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Customer Reviews – 2007


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See index of all past Customer Reviews

2007 Customer Reviews

hollyclausThe Legend of Holly Claus
by Britney Ryan (j Ryan)

I really like this book because I find it very thrilling! It is full of hatred and evil, but it is mostly filled with love and kindness. I think anyone with a good imagination would love this book. Its basic message is keep on trying, no matter what, help those in need, and never, EVER, give up hope. One of my favorite parts is where Holly makes the thousands of dolls, the snowflakes fall from the toy store ceiling, and where she discovers the little band of homeless children living in Central Park. Kids who are poor would DEFINITELY like this book! There is an evil sorcerer who is trying to kill Holly! When she is a baby, he turns her heart into ice! If she gets too warm, her heart will melt, and she will die! What can she do?!?


reviewed by Elanor J.
9-year-old patron of the Bennett Martin Public Library
December 1, 2007

reddahliaThe Red Dahlia
by Lynda LaPlante (LaPlante)

An engrossing read, with a well-plotted murder patterned after the 1940s’ Blue Dahlia murder in the U.S. A girl has been tortured, murdered and dismembered but this time the body’s near the Thames and English DCI Anna Travis and her boss — and ex-lover — DCI James Langdon are on the case.While I couldn’t put the book down due to the storyline, I thought most of the dialogue was banal and the police work plodding, to be generous about it. (Reginald Hill’s Andy Dalziel of the Yorkshire Police, would have kicked you-know-what and taken names while these two seemed to sit around and wait for the clues to come to them.) Anyway, a great 300-page mystery in a 416-page book. Skip over the dull parts and enjoy the story.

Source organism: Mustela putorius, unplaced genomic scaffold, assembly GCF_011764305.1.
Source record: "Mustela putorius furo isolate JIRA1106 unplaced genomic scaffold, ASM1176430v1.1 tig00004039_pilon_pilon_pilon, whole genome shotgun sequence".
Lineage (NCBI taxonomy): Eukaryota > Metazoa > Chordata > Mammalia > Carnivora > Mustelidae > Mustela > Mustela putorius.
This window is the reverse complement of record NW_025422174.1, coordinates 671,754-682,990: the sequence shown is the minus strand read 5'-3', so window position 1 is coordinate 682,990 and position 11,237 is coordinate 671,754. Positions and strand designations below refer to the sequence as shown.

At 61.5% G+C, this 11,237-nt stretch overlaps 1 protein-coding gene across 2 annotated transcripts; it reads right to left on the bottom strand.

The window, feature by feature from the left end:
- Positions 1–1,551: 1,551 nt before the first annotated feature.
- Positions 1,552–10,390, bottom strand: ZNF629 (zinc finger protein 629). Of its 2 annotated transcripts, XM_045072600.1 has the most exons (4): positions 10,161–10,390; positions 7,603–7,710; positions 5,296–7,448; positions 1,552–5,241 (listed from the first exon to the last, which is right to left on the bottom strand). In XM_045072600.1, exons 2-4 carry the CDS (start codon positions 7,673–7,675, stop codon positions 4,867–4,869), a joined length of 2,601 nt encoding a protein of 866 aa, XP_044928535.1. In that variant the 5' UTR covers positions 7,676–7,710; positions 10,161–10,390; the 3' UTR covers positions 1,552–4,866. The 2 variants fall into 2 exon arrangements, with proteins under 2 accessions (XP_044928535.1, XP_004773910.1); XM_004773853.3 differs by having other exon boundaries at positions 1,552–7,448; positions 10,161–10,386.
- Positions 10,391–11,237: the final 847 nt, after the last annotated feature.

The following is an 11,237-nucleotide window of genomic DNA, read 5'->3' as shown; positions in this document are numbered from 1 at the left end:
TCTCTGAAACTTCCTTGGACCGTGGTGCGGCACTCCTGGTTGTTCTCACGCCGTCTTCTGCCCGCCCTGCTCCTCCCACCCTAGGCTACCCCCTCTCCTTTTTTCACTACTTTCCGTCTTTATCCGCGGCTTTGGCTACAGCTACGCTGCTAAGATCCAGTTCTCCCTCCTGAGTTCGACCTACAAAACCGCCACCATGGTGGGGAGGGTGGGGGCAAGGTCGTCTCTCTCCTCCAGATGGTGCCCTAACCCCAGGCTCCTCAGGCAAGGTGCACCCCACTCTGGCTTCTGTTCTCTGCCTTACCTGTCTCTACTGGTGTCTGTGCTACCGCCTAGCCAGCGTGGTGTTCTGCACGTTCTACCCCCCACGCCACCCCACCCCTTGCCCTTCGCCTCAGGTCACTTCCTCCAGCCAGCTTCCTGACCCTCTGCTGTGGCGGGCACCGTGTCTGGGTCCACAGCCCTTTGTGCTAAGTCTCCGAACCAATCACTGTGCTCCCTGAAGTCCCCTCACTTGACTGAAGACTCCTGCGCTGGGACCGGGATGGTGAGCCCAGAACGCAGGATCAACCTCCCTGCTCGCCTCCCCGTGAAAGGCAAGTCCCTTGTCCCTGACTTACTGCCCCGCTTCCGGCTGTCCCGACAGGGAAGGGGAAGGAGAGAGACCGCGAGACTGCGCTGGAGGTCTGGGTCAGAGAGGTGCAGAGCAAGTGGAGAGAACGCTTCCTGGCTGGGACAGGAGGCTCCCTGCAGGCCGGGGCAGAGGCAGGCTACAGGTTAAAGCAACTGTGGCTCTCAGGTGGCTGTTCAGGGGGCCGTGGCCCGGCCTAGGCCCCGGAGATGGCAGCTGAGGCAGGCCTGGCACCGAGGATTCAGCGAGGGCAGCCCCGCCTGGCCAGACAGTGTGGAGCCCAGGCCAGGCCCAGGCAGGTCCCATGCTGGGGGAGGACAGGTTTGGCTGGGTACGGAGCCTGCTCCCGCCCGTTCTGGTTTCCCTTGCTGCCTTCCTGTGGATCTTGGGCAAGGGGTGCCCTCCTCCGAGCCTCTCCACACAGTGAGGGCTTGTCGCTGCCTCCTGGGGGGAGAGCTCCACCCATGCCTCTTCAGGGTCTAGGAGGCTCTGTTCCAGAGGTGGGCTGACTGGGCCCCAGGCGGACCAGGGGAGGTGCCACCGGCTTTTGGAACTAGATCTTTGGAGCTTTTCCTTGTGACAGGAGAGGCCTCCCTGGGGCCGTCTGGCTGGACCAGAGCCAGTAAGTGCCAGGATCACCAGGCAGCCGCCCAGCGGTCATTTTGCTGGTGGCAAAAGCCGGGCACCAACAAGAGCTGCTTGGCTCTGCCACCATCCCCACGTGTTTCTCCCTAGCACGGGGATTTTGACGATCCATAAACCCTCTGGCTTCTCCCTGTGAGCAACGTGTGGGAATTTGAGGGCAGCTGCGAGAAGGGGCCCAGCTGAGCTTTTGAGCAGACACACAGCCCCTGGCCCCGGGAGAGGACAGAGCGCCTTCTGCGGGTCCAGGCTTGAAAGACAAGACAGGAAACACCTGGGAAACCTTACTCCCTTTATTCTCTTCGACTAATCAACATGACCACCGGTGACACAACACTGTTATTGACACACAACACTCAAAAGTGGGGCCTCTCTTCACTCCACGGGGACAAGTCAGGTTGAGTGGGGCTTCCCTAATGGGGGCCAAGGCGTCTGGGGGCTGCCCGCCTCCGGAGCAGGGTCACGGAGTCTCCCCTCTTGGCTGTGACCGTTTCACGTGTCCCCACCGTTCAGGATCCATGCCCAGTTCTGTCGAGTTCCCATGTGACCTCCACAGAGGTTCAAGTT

reviewed by Barbara R.
patron of the Gere Branch Library
November 3, 2007

philosophymadesimplePhilosophy Made Simple
by Robert Hellenga (no longer in library collection)

Middle-aged Rudy is recently widowed, with grown daughters, so he decides that an avocado farm in Texas is the place to be. It certainly is a different life. His new Russian friend owns an elephant named Norma Jean, after Marilyn Monroe. One daughter needs a Hindu wedding. His farm help need “cultural Fridays” at the local, mmm, house of pleasure. To get him through all of it, he takes along a slender book called “Philosophy Made Simple,” which highlights the ideas of philosophers from Plato to Sartre and in-between.What does philosophy have to do with running an avocado farm, love, high-priced Hindu wedding feasts and a very personal elephant? Read and find out. Enjoyable and fun, particularly for those who read Hellenga’s Sixteen Pleasures, about one of the daughters featured in this book.


reviewed by Barbara R.
patron of the Gere Branch Library
May 14, 2007

by Christopher Paolini (j Paolini)

In a realm protected by an ancient order of warriors with mystical powers, one of them turns to evil and sets himself up to rule over the Empire. Many years later, a young hero is raised on his uncle’s farm, knowing nothing of his parents. Coming home one day to find that the Empire’s evil servants have burned the farm, he —

Wait a minute, this sounds a little too familiar. Let’s try again:

A young hero sets out with an older guide, a aged man with mystical powers, who smokes a pipe from which he blows multi-colored smoke rings —

Hmmm, that sounds familiar as well. How about this:

An underground kingdom of dwarves is hidden under a mountain range; its entrance is a concealed doorway in a cliff face by the side of a lake —

That doesn’t help much either, does it?

The truth is that while Christopher Paolini’s Eragon can be an entertaining read at times, and is an impressive achievement for a teenage writer, it lacks something in the way of originality. All writers have their influences, to be sure, but Paolini wears his on his sleeve. The writing, for the most part, is fairly pedestrian, and the plot sometimes meanders aimlessly, coming across like a transcription of a “Dungeons and Dragons” session. Popular as this book may be, there are far better fantasy novels to be read – this one should hardly be considered required reading.


reviewed by Dragon Slayer
patron of the Bennett Martin Public Library
February 12, 2007